Fan Duel Toronto Raptors

RJ Barrett is now the player most helped by context with the Raptors

RJ Barrett has been a fantastic Raptor. And like those before him, he has been helped by context.

Once upon a time, Gary Trent jr. was the only Raptor who performed one vital job on the court. That helped him immensely:

Most of all, there is nothing like Trent in Toronto. He is unique — the only guard scorer on the roster. When he touches the ball, he is asked simply to score. And he does — namely by keeping turnovers incredibly low, hitting 38.3 percent 3-point shooter, and being an above-average pullup shooter, especially from deep, All told, he is the points-per-touch king on the Raptors. But so much of that is not just about him, but about his comparison to the other players on the roster.

Now the Raptors have addressed that issue. (Kind of.) Immanuel Quickley has been drilling his triples off the catch for Toronto. Even though he's struggled as a point guard at times for the Raptors, when he lets his legs do the work and transitions into a cutting off-ball guard, he has excelled. Gradey Dick has been on the come up recently in a big way. Even though Kelly Olynyk hasn't hit his triples yet in Toronto, he's a proven floor-spacer. Jordan Nwora and Ochai Agbaji are less proven but still threatening.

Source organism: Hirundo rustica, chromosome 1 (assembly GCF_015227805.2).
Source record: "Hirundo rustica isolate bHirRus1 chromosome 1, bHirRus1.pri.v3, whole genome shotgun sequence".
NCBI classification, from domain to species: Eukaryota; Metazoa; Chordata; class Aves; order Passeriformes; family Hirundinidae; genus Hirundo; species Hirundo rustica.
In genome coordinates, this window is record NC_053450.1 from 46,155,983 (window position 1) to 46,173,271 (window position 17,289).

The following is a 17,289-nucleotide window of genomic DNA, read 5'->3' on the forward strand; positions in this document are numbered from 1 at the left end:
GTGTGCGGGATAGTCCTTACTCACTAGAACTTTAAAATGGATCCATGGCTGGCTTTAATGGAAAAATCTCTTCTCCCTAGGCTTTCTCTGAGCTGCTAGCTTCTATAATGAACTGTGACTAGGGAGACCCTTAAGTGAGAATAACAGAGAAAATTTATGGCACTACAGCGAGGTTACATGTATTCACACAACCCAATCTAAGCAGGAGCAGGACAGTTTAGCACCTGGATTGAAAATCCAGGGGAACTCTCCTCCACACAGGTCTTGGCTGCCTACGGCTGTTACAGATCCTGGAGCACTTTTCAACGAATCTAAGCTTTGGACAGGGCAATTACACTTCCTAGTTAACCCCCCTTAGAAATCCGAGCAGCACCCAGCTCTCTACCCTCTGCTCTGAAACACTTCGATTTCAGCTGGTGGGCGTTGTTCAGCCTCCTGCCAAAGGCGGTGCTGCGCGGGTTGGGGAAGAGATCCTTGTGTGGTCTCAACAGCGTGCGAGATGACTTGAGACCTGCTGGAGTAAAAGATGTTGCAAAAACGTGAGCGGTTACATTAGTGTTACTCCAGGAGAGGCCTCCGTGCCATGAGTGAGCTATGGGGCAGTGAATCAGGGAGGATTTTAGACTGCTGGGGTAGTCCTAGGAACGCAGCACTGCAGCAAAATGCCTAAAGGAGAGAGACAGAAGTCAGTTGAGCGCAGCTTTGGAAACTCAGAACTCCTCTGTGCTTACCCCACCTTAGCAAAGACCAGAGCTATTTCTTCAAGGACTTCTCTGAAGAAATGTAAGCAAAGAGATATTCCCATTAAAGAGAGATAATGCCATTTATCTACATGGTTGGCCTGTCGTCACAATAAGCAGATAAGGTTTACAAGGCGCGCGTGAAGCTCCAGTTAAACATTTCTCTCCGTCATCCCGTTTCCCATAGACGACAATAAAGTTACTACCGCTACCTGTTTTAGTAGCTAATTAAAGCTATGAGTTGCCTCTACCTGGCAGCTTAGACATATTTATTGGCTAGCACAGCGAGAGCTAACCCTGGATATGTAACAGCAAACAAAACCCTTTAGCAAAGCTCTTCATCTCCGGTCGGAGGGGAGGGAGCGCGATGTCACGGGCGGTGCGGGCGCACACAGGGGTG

And Trent's on-off numbers have predictably sunk slightly since the Raptors added other shooters. He still has a positive offensive on/off rating since Jan. 1, at plus 2.8. He's a very good shooter, and he's been on a hot streak! But it was plus-4.4 before the Raptors traded away OG Anunoby. Context matters, and it has no longer been as beneficial to Trent.

On the other hand, context has shifted to greatly benefit RJ Barrett instead.

In trading away Pascal Siakam and Anunoby, the Raptors added lots of shooting, but they lost some of the most valuable finishers on the team. Anunoby never became a great self-creator in driving to the rim, but he was a terrific finisher when his shots were created by others. He has shot at or above 70 percent at the rim virtually every season of his career. And Siakam was the team's most efficient and highest-volume driver.

With them gone, Barrett has been virtually the only Raptor picking up the driving slack outside of Scottie Barnes. Barnes is the alpha and omega of the team, of course, but someone has to do something with the ball once he gives it up. That job has frequently fallen to Barrett.